Nowadays, there is still no robust solution to stabilize a humanoid robot while it is walking; all proposed solutions work only approximately for certain assumptions. This can be easily understood knowing that there is still no sufficient criterion that implies the stability of a walking robot.
This project consists of finding a solution to keep a robot stable while it is walking implying the analysis of some stability criteria applied to bipedal locomotion. My research is mainly about how to use the arms efficiently to stabilize the robot. The reason I have chosen these parts of the body comes from natural observations (intuitively, the human babies tend to stabilize themselves notably with their arms when they first try to walk) and also from the fact that they are not directly involved in the bipedal locomotion (in comparison with the legs for instance).
My practical work can be separated in two main parts. Firstly, the construction of a stabilization algorithm handling the arms for quasi-static situations (when the robot does not move) and secondly, the same but for dynamic cases. For the latter, I also implemented (and optimized) an open-loop robot controller managing the walk of the robot.
Technically, for the first part, I implemented a controller to stabilize the HOAP-2 robot (a humanoid robot realized by Fujitsu) that was standing on an oscillating platform. For this, my strategy is to predict the next position of the center of mass (according to its velocity and acceleration) in order to evaluate the stability of the robot and to move the arms (if necessary) to adjust its position (according to some margins). For the second part, I implemented a CPG-based controller integrating a direct feedback control that managed the bipedal locomotion of the humanoid robot, namely the walk, on horizontal surfaces.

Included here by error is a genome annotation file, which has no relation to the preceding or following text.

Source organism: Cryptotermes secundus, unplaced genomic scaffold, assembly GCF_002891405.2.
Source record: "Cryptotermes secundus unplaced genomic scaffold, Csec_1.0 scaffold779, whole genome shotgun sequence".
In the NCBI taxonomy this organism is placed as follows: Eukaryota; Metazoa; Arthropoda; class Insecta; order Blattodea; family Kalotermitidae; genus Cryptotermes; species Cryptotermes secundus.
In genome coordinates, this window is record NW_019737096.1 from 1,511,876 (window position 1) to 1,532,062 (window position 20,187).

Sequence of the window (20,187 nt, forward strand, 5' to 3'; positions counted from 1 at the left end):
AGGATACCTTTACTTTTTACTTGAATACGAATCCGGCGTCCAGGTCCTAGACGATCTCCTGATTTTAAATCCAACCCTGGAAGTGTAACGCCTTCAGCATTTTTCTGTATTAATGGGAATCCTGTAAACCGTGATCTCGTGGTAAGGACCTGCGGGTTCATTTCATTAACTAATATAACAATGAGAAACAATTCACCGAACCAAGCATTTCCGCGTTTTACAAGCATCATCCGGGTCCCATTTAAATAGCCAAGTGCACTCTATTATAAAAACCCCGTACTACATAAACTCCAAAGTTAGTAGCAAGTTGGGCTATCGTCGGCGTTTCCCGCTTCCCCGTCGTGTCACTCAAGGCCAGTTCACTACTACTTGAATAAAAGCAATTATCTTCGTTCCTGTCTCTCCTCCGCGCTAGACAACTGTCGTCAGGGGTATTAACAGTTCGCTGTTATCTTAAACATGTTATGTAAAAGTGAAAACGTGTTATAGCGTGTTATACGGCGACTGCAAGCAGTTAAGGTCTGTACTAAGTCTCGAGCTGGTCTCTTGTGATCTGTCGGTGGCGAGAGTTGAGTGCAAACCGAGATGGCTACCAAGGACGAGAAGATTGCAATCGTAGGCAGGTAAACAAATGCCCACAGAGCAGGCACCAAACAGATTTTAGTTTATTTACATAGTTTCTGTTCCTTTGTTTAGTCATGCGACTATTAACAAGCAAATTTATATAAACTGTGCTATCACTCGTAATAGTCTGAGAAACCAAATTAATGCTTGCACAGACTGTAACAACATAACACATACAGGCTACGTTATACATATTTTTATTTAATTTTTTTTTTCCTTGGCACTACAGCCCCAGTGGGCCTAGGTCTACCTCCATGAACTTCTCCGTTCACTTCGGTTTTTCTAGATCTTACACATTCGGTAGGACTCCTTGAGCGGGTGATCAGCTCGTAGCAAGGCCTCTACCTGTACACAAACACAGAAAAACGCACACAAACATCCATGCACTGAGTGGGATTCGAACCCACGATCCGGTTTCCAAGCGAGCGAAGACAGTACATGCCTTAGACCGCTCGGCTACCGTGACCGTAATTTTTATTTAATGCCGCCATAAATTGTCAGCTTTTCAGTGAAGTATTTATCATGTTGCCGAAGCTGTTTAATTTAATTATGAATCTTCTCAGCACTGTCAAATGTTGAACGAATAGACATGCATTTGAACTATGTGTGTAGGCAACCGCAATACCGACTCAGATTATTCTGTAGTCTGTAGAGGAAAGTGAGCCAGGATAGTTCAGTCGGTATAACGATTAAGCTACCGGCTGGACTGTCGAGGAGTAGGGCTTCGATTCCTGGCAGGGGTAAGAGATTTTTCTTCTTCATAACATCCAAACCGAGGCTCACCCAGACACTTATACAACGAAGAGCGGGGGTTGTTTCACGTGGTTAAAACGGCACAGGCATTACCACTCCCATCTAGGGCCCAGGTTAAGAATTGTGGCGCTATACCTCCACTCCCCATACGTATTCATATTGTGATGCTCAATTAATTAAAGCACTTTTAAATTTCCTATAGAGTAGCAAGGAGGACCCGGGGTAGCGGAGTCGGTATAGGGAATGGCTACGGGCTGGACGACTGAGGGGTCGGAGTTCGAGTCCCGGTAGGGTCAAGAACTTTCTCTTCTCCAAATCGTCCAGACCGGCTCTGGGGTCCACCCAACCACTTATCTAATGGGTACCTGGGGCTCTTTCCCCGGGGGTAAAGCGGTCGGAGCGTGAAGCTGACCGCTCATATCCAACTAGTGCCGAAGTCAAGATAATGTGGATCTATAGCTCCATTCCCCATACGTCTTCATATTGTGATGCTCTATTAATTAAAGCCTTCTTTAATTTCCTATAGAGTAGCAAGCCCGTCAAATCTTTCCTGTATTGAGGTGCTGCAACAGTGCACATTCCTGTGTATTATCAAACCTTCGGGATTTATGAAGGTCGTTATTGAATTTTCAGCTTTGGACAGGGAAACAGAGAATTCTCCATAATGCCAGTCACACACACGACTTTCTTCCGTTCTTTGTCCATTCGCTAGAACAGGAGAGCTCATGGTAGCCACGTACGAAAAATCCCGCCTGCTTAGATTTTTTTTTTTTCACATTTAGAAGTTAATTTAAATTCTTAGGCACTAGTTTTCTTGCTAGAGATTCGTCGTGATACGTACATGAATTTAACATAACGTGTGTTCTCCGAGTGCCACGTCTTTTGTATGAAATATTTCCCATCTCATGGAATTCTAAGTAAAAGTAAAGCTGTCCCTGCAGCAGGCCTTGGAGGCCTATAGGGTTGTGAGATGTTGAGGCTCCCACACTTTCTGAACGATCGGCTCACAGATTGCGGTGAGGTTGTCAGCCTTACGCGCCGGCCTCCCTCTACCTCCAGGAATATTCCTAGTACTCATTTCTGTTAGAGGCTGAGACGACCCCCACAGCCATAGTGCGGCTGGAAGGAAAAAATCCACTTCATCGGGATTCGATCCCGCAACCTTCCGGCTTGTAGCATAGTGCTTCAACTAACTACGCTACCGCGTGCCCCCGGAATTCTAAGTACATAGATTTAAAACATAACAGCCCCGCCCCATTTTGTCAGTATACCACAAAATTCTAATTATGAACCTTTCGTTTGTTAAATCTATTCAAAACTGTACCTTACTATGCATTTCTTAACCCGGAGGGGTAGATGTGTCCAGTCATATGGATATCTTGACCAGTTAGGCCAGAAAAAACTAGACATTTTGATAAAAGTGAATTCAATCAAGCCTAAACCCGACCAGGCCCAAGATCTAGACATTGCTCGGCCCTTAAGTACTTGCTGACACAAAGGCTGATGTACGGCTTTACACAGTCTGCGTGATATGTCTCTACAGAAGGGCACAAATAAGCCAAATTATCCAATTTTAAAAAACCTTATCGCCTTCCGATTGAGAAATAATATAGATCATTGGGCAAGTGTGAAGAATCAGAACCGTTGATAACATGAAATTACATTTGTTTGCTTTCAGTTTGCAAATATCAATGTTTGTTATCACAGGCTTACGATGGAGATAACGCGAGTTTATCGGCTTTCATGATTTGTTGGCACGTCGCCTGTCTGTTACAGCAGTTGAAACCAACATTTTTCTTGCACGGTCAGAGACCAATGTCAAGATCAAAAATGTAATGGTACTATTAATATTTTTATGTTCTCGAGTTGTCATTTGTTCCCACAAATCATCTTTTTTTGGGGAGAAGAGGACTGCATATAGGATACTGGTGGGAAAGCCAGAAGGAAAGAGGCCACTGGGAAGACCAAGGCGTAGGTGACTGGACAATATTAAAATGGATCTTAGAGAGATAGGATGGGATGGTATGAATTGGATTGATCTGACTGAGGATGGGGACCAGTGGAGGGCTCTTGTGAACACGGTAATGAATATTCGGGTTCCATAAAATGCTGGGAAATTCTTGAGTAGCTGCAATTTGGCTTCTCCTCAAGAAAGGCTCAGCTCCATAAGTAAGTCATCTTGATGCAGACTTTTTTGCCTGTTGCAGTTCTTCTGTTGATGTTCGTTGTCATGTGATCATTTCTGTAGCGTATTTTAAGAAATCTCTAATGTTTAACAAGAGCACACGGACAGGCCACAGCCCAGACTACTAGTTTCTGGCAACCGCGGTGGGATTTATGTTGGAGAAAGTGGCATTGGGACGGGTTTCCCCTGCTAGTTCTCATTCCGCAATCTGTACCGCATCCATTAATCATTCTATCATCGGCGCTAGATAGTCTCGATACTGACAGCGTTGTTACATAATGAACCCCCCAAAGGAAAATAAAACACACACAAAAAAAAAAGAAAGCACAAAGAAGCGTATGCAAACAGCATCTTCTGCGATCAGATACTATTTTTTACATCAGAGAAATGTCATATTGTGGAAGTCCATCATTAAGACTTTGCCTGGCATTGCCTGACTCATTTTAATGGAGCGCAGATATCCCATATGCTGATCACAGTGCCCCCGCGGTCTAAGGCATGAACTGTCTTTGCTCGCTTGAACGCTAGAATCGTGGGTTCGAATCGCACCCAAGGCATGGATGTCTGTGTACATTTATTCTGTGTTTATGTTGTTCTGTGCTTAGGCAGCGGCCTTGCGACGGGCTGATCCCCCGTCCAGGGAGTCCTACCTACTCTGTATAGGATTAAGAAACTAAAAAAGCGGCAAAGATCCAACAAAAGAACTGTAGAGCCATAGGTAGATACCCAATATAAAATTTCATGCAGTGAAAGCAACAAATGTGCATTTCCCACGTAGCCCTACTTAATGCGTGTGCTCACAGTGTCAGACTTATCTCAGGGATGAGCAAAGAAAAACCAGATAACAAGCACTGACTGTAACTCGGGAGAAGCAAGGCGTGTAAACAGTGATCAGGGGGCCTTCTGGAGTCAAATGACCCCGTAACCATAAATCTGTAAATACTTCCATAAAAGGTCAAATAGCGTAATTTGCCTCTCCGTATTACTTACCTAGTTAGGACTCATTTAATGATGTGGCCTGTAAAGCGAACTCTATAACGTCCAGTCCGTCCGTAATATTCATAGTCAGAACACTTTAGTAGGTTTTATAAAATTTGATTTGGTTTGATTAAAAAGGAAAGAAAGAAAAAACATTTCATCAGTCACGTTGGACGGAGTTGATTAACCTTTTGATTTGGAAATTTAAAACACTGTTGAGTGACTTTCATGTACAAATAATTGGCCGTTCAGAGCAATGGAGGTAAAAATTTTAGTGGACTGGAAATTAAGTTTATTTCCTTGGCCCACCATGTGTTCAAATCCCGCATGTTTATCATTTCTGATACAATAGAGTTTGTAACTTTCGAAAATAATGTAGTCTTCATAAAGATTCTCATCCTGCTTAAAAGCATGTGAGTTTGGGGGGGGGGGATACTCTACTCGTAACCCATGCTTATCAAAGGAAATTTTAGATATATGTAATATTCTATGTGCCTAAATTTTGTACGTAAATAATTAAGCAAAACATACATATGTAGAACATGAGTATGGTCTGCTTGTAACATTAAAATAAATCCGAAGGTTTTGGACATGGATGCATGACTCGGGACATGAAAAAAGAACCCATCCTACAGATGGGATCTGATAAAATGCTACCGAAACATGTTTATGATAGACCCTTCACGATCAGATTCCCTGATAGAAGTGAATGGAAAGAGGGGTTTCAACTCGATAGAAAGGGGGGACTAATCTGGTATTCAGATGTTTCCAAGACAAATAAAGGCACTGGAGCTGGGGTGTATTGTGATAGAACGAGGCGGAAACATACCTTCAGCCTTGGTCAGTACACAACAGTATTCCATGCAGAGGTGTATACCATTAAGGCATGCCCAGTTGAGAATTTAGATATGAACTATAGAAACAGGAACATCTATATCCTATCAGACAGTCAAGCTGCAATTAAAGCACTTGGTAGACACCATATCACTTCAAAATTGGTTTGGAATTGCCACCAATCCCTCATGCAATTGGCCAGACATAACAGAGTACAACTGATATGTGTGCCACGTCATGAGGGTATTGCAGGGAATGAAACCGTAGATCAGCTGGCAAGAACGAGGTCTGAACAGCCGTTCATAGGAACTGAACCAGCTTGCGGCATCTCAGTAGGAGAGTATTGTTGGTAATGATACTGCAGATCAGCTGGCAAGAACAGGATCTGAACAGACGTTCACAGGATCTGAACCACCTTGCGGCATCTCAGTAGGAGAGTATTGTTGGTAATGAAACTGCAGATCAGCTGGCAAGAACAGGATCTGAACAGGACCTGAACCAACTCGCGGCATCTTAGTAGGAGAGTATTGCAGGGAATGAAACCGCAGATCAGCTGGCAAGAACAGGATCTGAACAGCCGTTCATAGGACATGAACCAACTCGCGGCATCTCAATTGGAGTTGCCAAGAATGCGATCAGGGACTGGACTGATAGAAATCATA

EPCM: a stability criterion for dynamic situations
This support point is introduced and used in this project.
The EPCM is a generic way to predict the next position of the center of mass (CoM) or more exactly its projection on the ground (PCM).
Its definition is the following:
The EPCM of an object o is the extrapolation of its PCM according to the position, velocity and acceleration of the PCM. In simple words, the EPCM is used to predict the next position of the center of mass in taking into account some information about its position, speed and acceleration.
Concretely at time t:
EPCM(t) = PCM(t) + kv* vPCM(t) * Δt + ka * ½ * aPCM(t) * Δt2 ≈ PCM(t+Δt), where:
- PCM is the COM‘s projection on the ground
- kv is the coefficient factor of the velocity
- vPCM is the velocity of the PCM
- ka is the coefficient factor of the acceleration
- aPCM is the acceleration of the PCM and
- Δt is the timestep.
The robot is then considered stable if its EPCM remains in the convex hull formed by the contact points.
The following graph shows the prediction’s quality δ of the EPCM according to its parameters, namely kv and ka. The less is δ, the better is the prediction. We can see that an optimal solution exists for the HOAP-2 robot.
The next figures and videos show the HOAP-2 robot walking on horizontal surfaces. The controller is based on Central Pattern Generators (CPGs).
The first video shows the robot walking without balance control but with a rhythmic pattern for the arms (the robot falls at the end). And by contrast, in the second video, the arms control the balance of the walk (like on the oscillating platform) so that the robot does not fall while it is walking.